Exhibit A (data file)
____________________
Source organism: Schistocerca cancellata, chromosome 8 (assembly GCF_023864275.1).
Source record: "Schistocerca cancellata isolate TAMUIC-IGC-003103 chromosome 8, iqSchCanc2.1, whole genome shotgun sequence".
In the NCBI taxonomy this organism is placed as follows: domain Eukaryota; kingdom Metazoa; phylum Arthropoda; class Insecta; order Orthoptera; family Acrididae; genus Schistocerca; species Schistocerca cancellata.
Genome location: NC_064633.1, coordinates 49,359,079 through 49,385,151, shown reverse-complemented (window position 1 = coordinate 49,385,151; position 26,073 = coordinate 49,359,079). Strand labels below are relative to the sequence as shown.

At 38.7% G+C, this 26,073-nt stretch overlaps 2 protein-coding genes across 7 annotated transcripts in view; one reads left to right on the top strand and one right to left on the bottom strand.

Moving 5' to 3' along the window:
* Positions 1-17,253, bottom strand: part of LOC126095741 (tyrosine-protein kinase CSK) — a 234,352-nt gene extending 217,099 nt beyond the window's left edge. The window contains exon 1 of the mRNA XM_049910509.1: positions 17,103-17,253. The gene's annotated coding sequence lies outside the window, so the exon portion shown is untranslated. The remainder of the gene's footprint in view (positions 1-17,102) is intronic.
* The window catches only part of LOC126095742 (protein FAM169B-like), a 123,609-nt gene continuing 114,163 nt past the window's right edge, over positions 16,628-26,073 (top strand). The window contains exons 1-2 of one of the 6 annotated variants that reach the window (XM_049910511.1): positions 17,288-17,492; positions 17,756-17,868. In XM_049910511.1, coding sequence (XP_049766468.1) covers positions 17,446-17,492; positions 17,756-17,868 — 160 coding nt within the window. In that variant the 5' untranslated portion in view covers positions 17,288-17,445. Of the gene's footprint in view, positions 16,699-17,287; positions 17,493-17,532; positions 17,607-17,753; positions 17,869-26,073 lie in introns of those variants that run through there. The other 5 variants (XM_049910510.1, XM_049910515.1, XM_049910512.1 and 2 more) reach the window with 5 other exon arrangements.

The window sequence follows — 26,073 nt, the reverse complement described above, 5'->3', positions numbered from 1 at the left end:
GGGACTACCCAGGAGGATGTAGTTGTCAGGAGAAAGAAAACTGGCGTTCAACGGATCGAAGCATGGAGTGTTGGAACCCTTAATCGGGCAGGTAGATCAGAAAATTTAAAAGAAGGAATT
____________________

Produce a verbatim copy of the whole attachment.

Source organism: Schistocerca cancellata, chromosome 8 (assembly GCF_023864275.1).
Source record: "Schistocerca cancellata isolate TAMUIC-IGC-003103 chromosome 8, iqSchCanc2.1, whole genome shotgun sequence".
In the NCBI taxonomy this organism is placed as follows: domain Eukaryota; kingdom Metazoa; phylum Arthropoda; class Insecta; order Orthoptera; family Acrididae; genus Schistocerca; species Schistocerca cancellata.
Genome location: NC_064633.1, coordinates 49,359,079 through 49,385,151, shown reverse-complemented (window position 1 = coordinate 49,385,151; position 26,073 = coordinate 49,359,079). Strand labels below are relative to the sequence as shown.

At 38.7% G+C, this 26,073-nt stretch overlaps 2 protein-coding genes across 7 annotated transcripts in view; one reads left to right on the top strand and one right to left on the bottom strand.

Moving 5' to 3' along the window:
* Positions 1-17,253, bottom strand: part of LOC126095741 (tyrosine-protein kinase CSK) — a 234,352-nt gene extending 217,099 nt beyond the window's left edge. The window contains exon 1 of the mRNA XM_049910509.1: positions 17,103-17,253. The gene's annotated coding sequence lies outside the window, so the exon portion shown is untranslated. The remainder of the gene's footprint in view (positions 1-17,102) is intronic.
* The window catches only part of LOC126095742 (protein FAM169B-like), a 123,609-nt gene continuing 114,163 nt past the window's right edge, over positions 16,628-26,073 (top strand). The window contains exons 1-2 of one of the 6 annotated variants that reach the window (XM_049910511.1): positions 17,288-17,492; positions 17,756-17,868. In XM_049910511.1, coding sequence (XP_049766468.1) covers positions 17,446-17,492; positions 17,756-17,868 — 160 coding nt within the window. In that variant the 5' untranslated portion in view covers positions 17,288-17,445. Of the gene's footprint in view, positions 16,699-17,287; positions 17,493-17,532; positions 17,607-17,753; positions 17,869-26,073 lie in introns of those variants that run through there. The other 5 variants (XM_049910510.1, XM_049910515.1, XM_049910512.1 and 2 more) reach the window with 5 other exon arrangements.

The window sequence follows — 26,073 nt, the reverse complement described above, 5'->3', positions numbered from 1 at the left end:
GGGACTACCCAGGAGGATGTAGTTGTCAGGAGAAAGAAAACTGGCGTTCAACGGATCGAAGCATGGAGTGTTGGAACCCTTAATCGGGCAGGTAGATCAGAAAATTTAAAAGAAGGAATT